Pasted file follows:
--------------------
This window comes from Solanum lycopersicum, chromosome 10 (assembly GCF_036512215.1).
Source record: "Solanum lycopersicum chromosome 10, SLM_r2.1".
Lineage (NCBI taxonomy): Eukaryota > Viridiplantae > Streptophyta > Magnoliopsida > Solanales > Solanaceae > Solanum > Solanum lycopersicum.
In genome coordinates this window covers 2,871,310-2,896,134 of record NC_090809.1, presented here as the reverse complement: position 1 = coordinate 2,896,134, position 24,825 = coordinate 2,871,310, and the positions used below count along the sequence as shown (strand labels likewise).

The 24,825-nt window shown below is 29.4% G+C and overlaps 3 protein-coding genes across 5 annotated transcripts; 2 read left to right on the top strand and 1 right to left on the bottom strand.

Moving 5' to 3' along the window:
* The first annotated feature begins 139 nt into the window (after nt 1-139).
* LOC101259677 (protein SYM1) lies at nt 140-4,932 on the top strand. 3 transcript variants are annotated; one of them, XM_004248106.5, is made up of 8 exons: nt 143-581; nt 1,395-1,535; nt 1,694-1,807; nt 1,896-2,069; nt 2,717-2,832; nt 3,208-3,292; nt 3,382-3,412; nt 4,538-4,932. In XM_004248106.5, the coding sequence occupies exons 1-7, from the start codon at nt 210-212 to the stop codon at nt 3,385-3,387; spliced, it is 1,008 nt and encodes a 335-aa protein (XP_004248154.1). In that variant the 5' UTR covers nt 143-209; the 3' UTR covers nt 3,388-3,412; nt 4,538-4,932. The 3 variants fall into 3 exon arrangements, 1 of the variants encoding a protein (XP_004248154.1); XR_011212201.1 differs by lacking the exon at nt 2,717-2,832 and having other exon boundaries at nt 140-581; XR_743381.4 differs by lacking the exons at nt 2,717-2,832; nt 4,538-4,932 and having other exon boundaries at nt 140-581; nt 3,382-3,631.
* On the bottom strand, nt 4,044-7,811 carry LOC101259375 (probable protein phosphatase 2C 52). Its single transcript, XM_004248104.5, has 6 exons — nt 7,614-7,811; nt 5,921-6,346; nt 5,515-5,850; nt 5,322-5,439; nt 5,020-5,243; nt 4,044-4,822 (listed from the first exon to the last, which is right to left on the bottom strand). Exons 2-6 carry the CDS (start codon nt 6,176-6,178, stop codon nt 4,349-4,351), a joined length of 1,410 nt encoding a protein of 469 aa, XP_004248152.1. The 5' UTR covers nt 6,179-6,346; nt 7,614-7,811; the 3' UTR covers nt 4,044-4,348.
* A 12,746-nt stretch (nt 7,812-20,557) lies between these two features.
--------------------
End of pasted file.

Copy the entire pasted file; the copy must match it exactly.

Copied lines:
This window comes from Solanum lycopersicum, chromosome 10 (assembly GCF_036512215.1).
Source record: "Solanum lycopersicum chromosome 10, SLM_r2.1".
Lineage (NCBI taxonomy): Eukaryota > Viridiplantae > Streptophyta > Magnoliopsida > Solanales > Solanaceae > Solanum > Solanum lycopersicum.
In genome coordinates this window covers 2,871,310-2,896,134 of record NC_090809.1, presented here as the reverse complement: position 1 = coordinate 2,896,134, position 24,825 = coordinate 2,871,310, and the positions used below count along the sequence as shown (strand labels likewise).

The 24,825-nt window shown below is 29.4% G+C and overlaps 3 protein-coding genes across 5 annotated transcripts; 2 read left to right on the top strand and 1 right to left on the bottom strand.

Moving 5' to 3' along the window:
* The first annotated feature begins 139 nt into the window (after nt 1-139).
* LOC101259677 (protein SYM1) lies at nt 140-4,932 on the top strand. 3 transcript variants are annotated; one of them, XM_004248106.5, is made up of 8 exons: nt 143-581; nt 1,395-1,535; nt 1,694-1,807; nt 1,896-2,069; nt 2,717-2,832; nt 3,208-3,292; nt 3,382-3,412; nt 4,538-4,932. In XM_004248106.5, the coding sequence occupies exons 1-7, from the start codon at nt 210-212 to the stop codon at nt 3,385-3,387; spliced, it is 1,008 nt and encodes a 335-aa protein (XP_004248154.1). In that variant the 5' UTR covers nt 143-209; the 3' UTR covers nt 3,388-3,412; nt 4,538-4,932. The 3 variants fall into 3 exon arrangements, 1 of the variants encoding a protein (XP_004248154.1); XR_011212201.1 differs by lacking the exon at nt 2,717-2,832 and having other exon boundaries at nt 140-581; XR_743381.4 differs by lacking the exons at nt 2,717-2,832; nt 4,538-4,932 and having other exon boundaries at nt 140-581; nt 3,382-3,631.
* On the bottom strand, nt 4,044-7,811 carry LOC101259375 (probable protein phosphatase 2C 52). Its single transcript, XM_004248104.5, has 6 exons — nt 7,614-7,811; nt 5,921-6,346; nt 5,515-5,850; nt 5,322-5,439; nt 5,020-5,243; nt 4,044-4,822 (listed from the first exon to the last, which is right to left on the bottom strand). Exons 2-6 carry the CDS (start codon nt 6,176-6,178, stop codon nt 4,349-4,351), a joined length of 1,410 nt encoding a protein of 469 aa, XP_004248152.1. The 5' UTR covers nt 6,179-6,346; nt 7,614-7,811; the 3' UTR covers nt 4,044-4,348.
* A 12,746-nt stretch (nt 7,812-20,557) lies between these two features.